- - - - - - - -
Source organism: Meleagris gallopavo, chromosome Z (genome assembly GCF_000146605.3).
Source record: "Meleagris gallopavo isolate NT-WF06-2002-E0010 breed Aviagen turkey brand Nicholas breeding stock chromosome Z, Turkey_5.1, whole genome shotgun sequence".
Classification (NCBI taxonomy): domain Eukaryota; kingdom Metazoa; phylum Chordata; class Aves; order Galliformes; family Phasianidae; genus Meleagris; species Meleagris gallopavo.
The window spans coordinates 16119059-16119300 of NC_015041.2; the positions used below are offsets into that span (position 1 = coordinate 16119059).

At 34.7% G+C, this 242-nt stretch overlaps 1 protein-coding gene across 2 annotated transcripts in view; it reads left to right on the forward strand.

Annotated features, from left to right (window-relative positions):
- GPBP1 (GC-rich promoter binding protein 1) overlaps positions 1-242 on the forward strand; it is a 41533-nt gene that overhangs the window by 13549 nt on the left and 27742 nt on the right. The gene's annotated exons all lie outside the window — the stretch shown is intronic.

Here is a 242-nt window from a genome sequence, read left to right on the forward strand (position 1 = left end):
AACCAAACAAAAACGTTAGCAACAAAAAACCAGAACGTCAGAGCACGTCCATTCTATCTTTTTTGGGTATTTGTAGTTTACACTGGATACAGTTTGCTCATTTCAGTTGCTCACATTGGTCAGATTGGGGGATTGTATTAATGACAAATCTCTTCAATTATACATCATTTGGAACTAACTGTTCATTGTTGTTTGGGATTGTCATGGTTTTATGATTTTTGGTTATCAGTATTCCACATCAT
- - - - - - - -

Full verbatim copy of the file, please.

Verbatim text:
Source organism: Meleagris gallopavo, chromosome Z (genome assembly GCF_000146605.3).
Source record: "Meleagris gallopavo isolate NT-WF06-2002-E0010 breed Aviagen turkey brand Nicholas breeding stock chromosome Z, Turkey_5.1, whole genome shotgun sequence".
Classification (NCBI taxonomy): domain Eukaryota; kingdom Metazoa; phylum Chordata; class Aves; order Galliformes; family Phasianidae; genus Meleagris; species Meleagris gallopavo.
The window spans coordinates 16119059-16119300 of NC_015041.2; the positions used below are offsets into that span (position 1 = coordinate 16119059).

At 34.7% G+C, this 242-nt stretch overlaps 1 protein-coding gene across 2 annotated transcripts in view; it reads left to right on the forward strand.

Annotated features, from left to right (window-relative positions):
- GPBP1 (GC-rich promoter binding protein 1) overlaps positions 1-242 on the forward strand; it is a 41533-nt gene that overhangs the window by 13549 nt on the left and 27742 nt on the right. The gene's annotated exons all lie outside the window — the stretch shown is intronic.

Here is a 242-nt window from a genome sequence, read left to right on the forward strand (position 1 = left end):
AACCAAACAAAAACGTTAGCAACAAAAAACCAGAACGTCAGAGCACGTCCATTCTATCTTTTTTGGGTATTTGTAGTTTACACTGGATACAGTTTGCTCATTTCAGTTGCTCACATTGGTCAGATTGGGGGATTGTATTAATGACAAATCTCTTCAATTATACATCATTTGGAACTAACTGTTCATTGTTGTTTGGGATTGTCATGGTTTTATGATTTTTGGTTATCAGTATTCCACATCAT